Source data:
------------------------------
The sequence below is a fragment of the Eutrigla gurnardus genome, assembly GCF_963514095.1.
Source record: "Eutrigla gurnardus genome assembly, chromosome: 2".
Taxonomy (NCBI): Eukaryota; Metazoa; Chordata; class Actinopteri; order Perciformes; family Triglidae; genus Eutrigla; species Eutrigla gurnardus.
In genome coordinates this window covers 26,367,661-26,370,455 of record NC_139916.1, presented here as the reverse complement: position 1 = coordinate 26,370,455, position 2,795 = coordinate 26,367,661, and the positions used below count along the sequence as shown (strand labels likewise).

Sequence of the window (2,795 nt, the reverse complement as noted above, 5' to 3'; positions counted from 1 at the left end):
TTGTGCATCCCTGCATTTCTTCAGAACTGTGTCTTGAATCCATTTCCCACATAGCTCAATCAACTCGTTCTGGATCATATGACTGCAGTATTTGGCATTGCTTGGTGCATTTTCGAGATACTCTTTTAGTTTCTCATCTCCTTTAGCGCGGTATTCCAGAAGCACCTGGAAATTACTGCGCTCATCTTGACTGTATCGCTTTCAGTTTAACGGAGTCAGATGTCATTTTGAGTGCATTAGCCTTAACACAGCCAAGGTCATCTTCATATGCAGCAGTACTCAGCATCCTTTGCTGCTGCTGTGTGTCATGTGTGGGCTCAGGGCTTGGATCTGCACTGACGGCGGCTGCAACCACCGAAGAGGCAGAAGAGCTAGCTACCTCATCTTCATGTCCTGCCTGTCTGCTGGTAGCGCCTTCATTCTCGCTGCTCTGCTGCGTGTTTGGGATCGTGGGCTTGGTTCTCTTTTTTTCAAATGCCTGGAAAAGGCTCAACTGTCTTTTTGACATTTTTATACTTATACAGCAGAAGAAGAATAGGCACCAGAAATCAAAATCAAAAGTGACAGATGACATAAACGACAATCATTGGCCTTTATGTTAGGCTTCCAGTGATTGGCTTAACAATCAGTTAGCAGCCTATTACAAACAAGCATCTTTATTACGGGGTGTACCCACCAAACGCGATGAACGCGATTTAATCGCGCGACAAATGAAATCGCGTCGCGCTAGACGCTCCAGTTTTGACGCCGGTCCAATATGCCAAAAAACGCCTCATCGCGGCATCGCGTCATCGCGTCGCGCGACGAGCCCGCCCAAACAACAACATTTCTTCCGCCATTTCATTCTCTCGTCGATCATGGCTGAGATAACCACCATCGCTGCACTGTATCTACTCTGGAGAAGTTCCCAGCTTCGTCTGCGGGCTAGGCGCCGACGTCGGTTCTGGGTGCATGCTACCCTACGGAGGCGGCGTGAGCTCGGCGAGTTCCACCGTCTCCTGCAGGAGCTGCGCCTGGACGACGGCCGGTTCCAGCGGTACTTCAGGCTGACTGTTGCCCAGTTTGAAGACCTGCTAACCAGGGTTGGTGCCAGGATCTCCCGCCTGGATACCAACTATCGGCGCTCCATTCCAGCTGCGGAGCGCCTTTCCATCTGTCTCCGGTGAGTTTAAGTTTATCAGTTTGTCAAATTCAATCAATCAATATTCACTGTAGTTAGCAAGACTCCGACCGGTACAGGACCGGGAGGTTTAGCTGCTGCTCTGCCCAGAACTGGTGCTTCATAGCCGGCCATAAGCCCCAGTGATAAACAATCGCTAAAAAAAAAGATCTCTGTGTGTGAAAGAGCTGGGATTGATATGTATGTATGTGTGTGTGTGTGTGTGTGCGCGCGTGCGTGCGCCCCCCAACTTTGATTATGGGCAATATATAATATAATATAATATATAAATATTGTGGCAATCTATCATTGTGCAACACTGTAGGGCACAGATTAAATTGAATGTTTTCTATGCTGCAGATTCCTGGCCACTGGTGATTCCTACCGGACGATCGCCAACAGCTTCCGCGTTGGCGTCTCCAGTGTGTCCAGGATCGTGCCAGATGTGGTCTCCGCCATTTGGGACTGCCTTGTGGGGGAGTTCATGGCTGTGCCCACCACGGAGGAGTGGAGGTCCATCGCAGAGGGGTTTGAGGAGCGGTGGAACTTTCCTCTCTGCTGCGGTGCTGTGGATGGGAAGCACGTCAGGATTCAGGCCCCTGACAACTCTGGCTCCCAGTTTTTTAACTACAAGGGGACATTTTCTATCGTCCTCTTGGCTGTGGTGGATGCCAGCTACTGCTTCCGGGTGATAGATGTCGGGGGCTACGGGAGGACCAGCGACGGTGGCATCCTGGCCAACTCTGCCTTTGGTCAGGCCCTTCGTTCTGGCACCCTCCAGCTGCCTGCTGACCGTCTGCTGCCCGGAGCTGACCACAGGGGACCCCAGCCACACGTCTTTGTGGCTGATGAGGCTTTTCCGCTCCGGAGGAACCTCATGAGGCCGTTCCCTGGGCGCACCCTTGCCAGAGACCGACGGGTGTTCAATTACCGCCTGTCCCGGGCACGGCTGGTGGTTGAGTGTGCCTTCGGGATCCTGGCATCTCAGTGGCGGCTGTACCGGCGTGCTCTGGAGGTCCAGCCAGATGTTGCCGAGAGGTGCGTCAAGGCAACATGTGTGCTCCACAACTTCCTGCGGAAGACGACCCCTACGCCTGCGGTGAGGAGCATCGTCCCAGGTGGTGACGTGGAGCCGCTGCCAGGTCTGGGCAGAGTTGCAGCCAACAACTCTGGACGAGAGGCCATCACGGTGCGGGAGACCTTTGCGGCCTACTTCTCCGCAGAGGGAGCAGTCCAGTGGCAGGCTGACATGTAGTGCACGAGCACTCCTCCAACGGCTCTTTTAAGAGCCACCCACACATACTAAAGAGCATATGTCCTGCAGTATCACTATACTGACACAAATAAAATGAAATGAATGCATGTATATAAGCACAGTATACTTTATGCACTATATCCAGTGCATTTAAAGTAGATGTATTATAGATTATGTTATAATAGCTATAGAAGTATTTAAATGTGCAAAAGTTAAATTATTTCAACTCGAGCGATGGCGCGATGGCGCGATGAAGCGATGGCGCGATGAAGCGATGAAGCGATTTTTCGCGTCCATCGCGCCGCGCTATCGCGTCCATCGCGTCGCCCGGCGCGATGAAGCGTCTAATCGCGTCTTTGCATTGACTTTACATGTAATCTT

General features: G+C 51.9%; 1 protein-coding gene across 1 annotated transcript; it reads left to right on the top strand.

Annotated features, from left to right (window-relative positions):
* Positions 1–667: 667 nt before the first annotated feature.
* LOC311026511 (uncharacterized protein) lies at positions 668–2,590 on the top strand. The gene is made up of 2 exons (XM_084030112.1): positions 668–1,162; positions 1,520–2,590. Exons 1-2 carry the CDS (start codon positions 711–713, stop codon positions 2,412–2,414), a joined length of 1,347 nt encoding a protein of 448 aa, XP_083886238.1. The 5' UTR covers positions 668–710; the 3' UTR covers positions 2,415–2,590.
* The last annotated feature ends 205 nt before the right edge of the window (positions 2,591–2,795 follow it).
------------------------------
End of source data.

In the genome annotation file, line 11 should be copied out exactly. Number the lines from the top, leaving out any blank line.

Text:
* The last annotated feature ends 205 nt before the right edge of the window (positions 2,591–2,795 follow it).